On Sat, 2015-03-28 at 18:55 +0000, Dicebot via Digitalmars-d-announce wrote: > […] > I don't think it is that simple. From the purist academical > parallelism POV - most likely. In practice it often can be quite > the contrary, TLS is your best friend (depending on how efficient > platfrom implementation is).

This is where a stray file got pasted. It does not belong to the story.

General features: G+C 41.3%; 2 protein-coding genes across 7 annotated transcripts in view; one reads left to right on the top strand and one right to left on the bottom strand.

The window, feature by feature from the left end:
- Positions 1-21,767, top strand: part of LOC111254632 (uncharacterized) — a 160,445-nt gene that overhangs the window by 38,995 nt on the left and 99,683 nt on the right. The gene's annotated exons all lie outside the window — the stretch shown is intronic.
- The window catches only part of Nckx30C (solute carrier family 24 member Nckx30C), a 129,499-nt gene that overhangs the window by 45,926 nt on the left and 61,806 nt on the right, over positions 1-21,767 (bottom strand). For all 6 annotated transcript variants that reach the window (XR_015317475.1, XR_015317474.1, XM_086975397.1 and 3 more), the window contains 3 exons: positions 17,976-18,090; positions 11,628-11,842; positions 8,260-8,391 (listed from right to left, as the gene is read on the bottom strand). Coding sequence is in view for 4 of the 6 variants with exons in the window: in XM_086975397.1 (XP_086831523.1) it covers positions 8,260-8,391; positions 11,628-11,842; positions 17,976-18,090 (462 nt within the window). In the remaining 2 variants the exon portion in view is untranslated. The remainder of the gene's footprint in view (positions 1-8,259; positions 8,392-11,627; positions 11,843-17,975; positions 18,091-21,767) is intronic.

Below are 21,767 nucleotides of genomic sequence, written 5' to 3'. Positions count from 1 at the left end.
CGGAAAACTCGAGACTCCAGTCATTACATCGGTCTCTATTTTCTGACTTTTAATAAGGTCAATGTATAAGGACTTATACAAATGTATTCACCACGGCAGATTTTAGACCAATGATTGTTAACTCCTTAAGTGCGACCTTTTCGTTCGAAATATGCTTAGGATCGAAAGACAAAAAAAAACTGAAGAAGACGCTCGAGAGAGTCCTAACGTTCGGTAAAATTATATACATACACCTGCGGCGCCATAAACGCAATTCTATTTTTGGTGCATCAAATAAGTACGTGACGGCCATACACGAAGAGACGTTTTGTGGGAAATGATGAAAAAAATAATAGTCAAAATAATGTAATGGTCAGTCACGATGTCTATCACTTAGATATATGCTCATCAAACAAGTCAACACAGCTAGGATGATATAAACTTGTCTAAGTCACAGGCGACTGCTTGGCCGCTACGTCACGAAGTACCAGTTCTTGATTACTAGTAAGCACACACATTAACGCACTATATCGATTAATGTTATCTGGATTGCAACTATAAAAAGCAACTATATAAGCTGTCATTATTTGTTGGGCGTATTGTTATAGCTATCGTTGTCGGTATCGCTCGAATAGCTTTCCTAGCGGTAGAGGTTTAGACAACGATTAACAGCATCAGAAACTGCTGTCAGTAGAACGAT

I suggest it really is that simple even for non-academic applications… > To get best high-load performance best strategy is to actually > design applications with specific hardware traits in mind, > including pre-defined amount of CPU cores and their task > affinity. Computation parallelism is relatively easy, it is > memory parallelism that remains a challenging task as long as you > try to get rid of locking overhead, costly synchronizations and > optimize cache loads. Something like moving fibers between > threads is absolute disaster in this sense even if it looks like > a tempting abstraction on paper. But if you prohibit that by > design and maintain strict affinity between fibers and threads, > using TLS allows for very nice optimizations (as it is > effectively limited sharing without locking / atomics). It can be > complicated to design (which is why Go choice makes sense for > their target audience) but benefits are also very good. If you write your software to fit a particular platform, including hardware features, then you are writing an operating system dedicated to that one specific platform and no other. If the idea is to write portable applications then: a. you must abstract away from a specific platform; b. you must accept some overhead. The very fact that people are writing in D (or C++, Java, C#,…) means you have accepted some abstraction – otherwise you would be writing in assembly language. Having made the jump to high-level languages why baulk at a small overhead to abstract concurrency and parallelism? Making tasks lightweight processes rather than maintaining shared memory, and using channels to move data around rather than using shared memory and locks, makes applications' concurrency and parallelism easier to construct and manage (*). If we are prepared to accept overhead for stack and heap management, we must accept the overhead of processor management via thread pooling with work stealing. (*) Andrei, this is something of a claim really just now, since although there is anecdotal evidence, I haven't managed to get the psychology of programming people to do statistically significant experiments. I will be trying again at PPIG 2015 to motivate the experiments. -- Russel. ============================================================================= Dr Russel Winder t: +44 20 7585 2200 voip: sip:russel.win...@ekiga.net 41 Buckmaster Road m: +44 7770 465 077 xmpp: rus...@winder.org.uk London SW11 1EN, UK w: www.russel.org.uk skype: russel_winder
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